Houssein Jahamy

St. John's Medical Center, Jackson, Wyoming, United States

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Publications (3)3.41 Total impact

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    ABSTRACT: Concerns regarding the poor response of severe Clostridium difficile infection (CDI) treated with metronidazole have arisen over the last 5 y. We conducted a prospective, non-interventional study of CDI cases at our institution to evaluate the role of drug resistance, co-morbidities, and the emergence of hypervirulent strains on patient outcomes. A total of 118 adult inpatients with diarrhea and a positive stool for C. difficile toxin immunoassay had positive stool cultures and were included in the study. All 118 isolates had vancomycin and metronidazole susceptibility testing via the E-test method; rep-PCR was performed on 47 isolates. Of the 118 study patients, 107 were treated with either metronidazole or vancomycin. Initial therapy was metronidazole in 98.1% (n = 105) and vancomycin in 1.9% (n = 2) patients. Evaluable clinical response within 5 days of treatment was noted in 52.5% (52/99) of cases. The mean duration of treatment was 11.7 ± 7.2 days. The 30-day all-cause mortality rate was 24.6% (29/118). Recurrence occurred in 23.6% (21/89). A recent stay in the intensive care unit was associated with increased 30-day mortality (odds ratio 3.58, p = 0.012). There were no isolates resistant to metronidazole or vancomycin. Only 1 isolate was possibly related to the NAP1/BI/027 reference strain. No strain-related differences in deaths or recurrence were noted. Deaths related to CDI in our study appear to be related to multiple factors and did not appear to be independently related to antibiotic susceptibility, strain type, or treatment duration.
    Scandinavian Journal of Infectious Diseases 11/2011; 44(4):243-9. · 1.71 Impact Factor
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    ABSTRACT: We assessed the role of Panton-Valentine leukocidin (PVL) and SCCmec type in community associated (CA) and healthcare associated (HC) Staphylococcus aureus (SA) skin/soft-tissue infections (STI). We prospectively monitored microbiology results (11 January 2005 to 6 January 2006), screened inpatients with SA in tissue samples or blood, and selected adults with STI. We recorded clinical/microbiological characteristics, and tested saved isolates for PVL genes (real time PCR) and SCCmec type (conventional multiplex PCR). We encountered 204 patients. MRSA strains that accounted for 70.5% CA and 66.0% HC cases, caused more abscesses (55.7% vs 29.7%; p =0.001) and were often PVL-positive (68.9% vs 4.8%; p <0.001). PVL-positive isolates caused more abscesses (72.9% vs 26.5%; p <0.001) but similar bacteremia (7.3% vs 7.1%). SCCmec IVa made up 95.8% of PVL-positive strains and accounted for 69.8% of the abscesses. SCCmec II caused higher mortality (14.8% vs 0-3.1%; p = 0.02). PVL was a predictor of abscesses (p <0.001). Predictors of bacteremia were age > or = 65 y (p =0.004), necrotizing infection (p =0.014), and head/neck location (p =0.05). These findings suggest that SCCmec type and PVL status influence STI manifestations and contribute to MRSA-MSSA differences. PVL is implicated in abscess formation but not bacteremia. Bacteremia is likely related to host condition and/or other virulence factors that were not studied.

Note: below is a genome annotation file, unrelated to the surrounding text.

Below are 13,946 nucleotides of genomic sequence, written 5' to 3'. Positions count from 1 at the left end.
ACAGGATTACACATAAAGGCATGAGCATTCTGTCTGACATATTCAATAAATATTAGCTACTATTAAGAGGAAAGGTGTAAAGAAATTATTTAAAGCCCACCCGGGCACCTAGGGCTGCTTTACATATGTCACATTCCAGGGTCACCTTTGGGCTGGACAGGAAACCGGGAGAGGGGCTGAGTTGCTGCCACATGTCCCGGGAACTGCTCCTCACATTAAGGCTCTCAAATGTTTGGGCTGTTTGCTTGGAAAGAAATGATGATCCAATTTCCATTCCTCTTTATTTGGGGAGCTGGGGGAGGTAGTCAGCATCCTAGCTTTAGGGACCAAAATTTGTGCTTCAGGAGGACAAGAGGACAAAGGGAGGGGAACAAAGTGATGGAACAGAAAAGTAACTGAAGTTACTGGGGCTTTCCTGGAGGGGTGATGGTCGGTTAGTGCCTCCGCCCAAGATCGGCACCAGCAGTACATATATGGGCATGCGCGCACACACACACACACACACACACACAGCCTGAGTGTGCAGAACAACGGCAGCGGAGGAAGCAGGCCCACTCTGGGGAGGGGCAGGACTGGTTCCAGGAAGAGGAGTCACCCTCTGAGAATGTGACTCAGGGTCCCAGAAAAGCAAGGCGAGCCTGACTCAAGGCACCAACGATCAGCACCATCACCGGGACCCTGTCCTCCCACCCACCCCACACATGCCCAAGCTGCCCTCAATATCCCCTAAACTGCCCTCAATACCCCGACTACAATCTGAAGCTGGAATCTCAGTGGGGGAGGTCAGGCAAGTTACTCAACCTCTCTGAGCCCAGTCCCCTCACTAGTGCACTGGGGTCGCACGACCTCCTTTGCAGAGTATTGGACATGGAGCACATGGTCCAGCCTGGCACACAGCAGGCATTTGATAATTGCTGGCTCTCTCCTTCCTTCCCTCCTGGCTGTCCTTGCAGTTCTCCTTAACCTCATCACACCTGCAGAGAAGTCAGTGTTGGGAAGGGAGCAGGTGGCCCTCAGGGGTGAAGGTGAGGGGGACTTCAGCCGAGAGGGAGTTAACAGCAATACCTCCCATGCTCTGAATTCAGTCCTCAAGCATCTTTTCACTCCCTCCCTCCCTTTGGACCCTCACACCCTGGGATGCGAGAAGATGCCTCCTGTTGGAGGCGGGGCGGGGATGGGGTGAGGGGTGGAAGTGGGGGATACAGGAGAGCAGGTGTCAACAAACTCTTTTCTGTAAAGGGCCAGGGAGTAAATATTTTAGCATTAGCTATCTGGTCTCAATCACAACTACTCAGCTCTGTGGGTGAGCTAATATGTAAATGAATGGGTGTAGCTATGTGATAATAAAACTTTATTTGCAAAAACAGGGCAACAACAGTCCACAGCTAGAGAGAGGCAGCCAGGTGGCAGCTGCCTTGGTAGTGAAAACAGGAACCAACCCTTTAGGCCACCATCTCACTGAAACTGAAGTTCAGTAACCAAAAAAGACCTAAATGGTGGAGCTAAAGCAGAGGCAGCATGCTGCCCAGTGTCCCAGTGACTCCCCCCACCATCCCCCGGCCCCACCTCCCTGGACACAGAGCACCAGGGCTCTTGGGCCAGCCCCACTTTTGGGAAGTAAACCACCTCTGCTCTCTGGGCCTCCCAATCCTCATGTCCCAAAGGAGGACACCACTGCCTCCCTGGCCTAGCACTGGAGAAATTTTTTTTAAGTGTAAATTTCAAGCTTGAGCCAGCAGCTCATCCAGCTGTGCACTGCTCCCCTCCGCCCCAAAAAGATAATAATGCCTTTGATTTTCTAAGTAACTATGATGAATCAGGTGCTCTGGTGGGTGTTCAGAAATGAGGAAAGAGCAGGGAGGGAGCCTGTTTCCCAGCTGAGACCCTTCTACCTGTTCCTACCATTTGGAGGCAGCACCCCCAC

Scandinavian Journal of Infectious Diseases 01/2008; 40(8):601-6. · 1.71 Impact Factor
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    ABSTRACT: Purpose: To study clinicians' approach to distinguishing urinary tract infection (UTI) with sepsis from inconsequential bacteriuria with fever from other sources in the intensive care units (ICUs). Materials and Methods: The microbiology results (November 1, 2004-March 31, 2005) were retrospectively screened. All adult ICU patients with positive urine culture (≥105 colony-forming unit per milliliter) were identified, and their medical records were reviewed. The following information was recorded: demographics, comorbidity, vital signs, urinary catheter placement, and antibiotic treatment. The incidence of diarrhea was estimated based on the number of stool samples submitted for culture and Clostridium difficile tests. Results: We encountered 90 evaluable cases. Their age was 62.9 ± 17.6 years; 80 (89%) had indwelling catheters, 66 (73.3%) had leukocytosis (>113 white blood cell counts per microliter), 42 (46.7%) were febrile (≥38.3°C) or septic, and 5 (5.6%) had urinary symptoms. Other possible causes for fever/sepsis were present in 28 (70.0%) febrile/septic patients. Clinicians opted to initiate antibiotics in 43 (91.5%) of 47 patients with fever/sepsis or urinary symptoms (27 of 30 with other causes, 11 of 12 patients without other causes, and 5 of 5 with urinary symptoms without fever) and 25 (58.1%) of 43 patients without symptoms or fever/sepsis. The majority (86.0%) of asymptomatic patients had indwelling catheters. Antibiotic treatment was associated with higher incidence of diarrhea (relative risk, 2.8; 95% confidence interval, 1.03-7.74; P = 0.04). Conclusions: Clinicians often treat UTI in the ICU in the absence of symptoms and in the presence of infections in other sites. This approach is inappropriate in asymptomatic patients and questionable in patients with other conditions. Urinary tract infection treatment guidelines for ICU patients is urgently needed.
    Infectious Disease in Clinical Practice 10/2007; 15(6):382-384.